Question For All You Brokers!!

Is every single deal thats truly transacting a negative leverage deal??? or all cash?

Broker: Price guidance is a 4% cap on this multifamily deal

Me: Ok but debt is pricing way higher. I'd be losing money. Comps dont support any more rent growth, mass supply coming and rents have gone down.

Broker: Sorry you're too late, while you were blabbering on it went under contract. Good luck on your search.

 

Right, so here's the thing.  Brokers don't do much.  They're not expected to - if they knew what a building was worth they wouldn't be brokers, they'd be owners.  What happened is that the owner of the building got an offer, hit what they thought it was worth internally, and gave it a couple weeks to see if some sucker wouldn't come forward.  Then they closed.

The broker may hawk the 4 cap, but the person in contract certainly didn't pay that, the broker probably doesn't know it, and even if they did would have no incentive to tell you how badly they mispriced it.  They thrive on the appearance of knowledge.

 
Most Helpful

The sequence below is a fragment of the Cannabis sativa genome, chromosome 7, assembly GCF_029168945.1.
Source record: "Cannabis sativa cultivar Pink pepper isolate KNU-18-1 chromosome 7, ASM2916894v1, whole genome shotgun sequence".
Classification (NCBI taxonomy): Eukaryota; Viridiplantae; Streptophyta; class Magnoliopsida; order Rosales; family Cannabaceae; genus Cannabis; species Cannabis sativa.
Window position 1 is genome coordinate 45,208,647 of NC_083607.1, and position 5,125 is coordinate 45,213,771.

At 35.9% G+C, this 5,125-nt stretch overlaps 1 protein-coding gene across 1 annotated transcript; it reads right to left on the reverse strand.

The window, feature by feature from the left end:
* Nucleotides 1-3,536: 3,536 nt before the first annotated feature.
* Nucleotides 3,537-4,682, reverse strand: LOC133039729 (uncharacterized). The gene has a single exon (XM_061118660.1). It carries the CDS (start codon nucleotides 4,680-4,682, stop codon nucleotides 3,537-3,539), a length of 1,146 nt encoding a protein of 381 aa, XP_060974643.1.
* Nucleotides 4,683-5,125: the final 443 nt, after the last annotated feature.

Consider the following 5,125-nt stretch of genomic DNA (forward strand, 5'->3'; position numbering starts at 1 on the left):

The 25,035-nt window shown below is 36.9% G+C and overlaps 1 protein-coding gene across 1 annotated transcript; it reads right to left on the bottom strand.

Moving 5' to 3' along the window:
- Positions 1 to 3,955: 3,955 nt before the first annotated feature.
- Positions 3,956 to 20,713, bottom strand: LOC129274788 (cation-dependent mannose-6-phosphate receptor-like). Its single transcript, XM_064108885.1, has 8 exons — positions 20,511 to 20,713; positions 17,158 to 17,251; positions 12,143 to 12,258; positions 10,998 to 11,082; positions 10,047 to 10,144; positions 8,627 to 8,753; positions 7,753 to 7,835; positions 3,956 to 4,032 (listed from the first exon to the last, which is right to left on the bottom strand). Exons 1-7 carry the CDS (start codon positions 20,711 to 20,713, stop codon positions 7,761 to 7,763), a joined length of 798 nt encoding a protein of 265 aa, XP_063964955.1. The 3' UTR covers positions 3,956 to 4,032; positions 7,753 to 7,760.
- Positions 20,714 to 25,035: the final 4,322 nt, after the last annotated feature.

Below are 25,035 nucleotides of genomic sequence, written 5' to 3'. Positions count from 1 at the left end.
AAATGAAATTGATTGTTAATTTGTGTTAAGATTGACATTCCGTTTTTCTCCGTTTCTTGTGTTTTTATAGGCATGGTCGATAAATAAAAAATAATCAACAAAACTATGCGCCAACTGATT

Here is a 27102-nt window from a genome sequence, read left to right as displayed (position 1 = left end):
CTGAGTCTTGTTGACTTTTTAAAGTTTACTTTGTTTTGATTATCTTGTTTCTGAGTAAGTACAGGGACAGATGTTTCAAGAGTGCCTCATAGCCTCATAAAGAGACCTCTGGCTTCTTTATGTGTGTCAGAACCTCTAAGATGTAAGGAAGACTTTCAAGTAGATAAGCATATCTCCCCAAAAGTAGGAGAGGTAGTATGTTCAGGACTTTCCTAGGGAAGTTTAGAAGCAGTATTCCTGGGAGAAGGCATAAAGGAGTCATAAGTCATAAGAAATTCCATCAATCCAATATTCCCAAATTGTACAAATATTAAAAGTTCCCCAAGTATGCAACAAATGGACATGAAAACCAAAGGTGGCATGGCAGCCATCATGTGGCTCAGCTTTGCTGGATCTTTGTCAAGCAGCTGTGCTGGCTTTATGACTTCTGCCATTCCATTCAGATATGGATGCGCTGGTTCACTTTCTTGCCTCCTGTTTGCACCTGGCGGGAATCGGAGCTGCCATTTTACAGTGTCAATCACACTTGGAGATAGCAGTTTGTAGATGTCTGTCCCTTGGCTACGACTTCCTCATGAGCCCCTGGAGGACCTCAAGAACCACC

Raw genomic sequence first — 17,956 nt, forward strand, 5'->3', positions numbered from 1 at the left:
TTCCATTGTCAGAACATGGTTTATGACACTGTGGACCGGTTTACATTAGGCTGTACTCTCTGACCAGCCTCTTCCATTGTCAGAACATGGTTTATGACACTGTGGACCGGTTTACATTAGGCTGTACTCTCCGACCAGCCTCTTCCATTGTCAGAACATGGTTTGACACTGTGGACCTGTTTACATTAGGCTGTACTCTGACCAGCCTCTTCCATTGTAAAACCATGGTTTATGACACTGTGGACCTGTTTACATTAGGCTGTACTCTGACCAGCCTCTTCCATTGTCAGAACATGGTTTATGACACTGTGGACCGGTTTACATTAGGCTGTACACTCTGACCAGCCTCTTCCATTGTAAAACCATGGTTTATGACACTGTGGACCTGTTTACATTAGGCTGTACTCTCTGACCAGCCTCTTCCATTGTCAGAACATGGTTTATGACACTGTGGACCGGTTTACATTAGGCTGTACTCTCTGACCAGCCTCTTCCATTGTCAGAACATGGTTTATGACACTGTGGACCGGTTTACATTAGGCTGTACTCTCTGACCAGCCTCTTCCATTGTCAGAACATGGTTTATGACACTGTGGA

Man you really hate brokers. It may be coincidence, but I see a comment from you dragging brokers every time I’m on this site. I would totally agree that 80% of brokers (at any level, including institutional) are middle men that lack a high level of sophistication. They don’t know anything about their deals, the underlying theory/principles of the asset class, and are deal guys that bring two groups together for a commission. However, to paint all brokers with the brush you always do is honestly disappointing to see. I believe the brokers I work for are in the 10-20% of brokers who truly are masters of their craft. The last few years have felt like we are more of a pseudo consulting/broker team, with many of our valuation calls having a focus on  advising these executives on how to develop or revise their investment strategy. And these are not average joes - they are very seasoned industry pros with decades and decades of experience, that undertand the opinion of a smart broker. The 80% I cited earlier for dumb brokers is equally as prevalent on the ownership side. The amount of C suite executives (reputable acquisition focused groups as well as developers) that I’ve heard on calls that have a clear lack of fundamentals and are truly an embarrassment to their investors is much more frequent than the calls that leave our team impressed. Your note about how brokers don’t know the value is also funny. The value of an asset is, arguably, what someone is willing to pay for it. Just because a broker sells it to an idiot at a 4.5% does not make the broker the idiot. We laugh, because we would personally never buy at that pricing, and count the days to closing once it goes under contract. What a broker think it is truly worth paying for the deal, and what they think they can get someone to pay are two different concepts. At the end of the day, there are fools on every side of the table, but to paint brokers with one brush every time you mention them is just wrong. It just tells me you’re probably not interacting with those sophisticated teams, and therefore just likely not in that space for those deals. Ted talk over.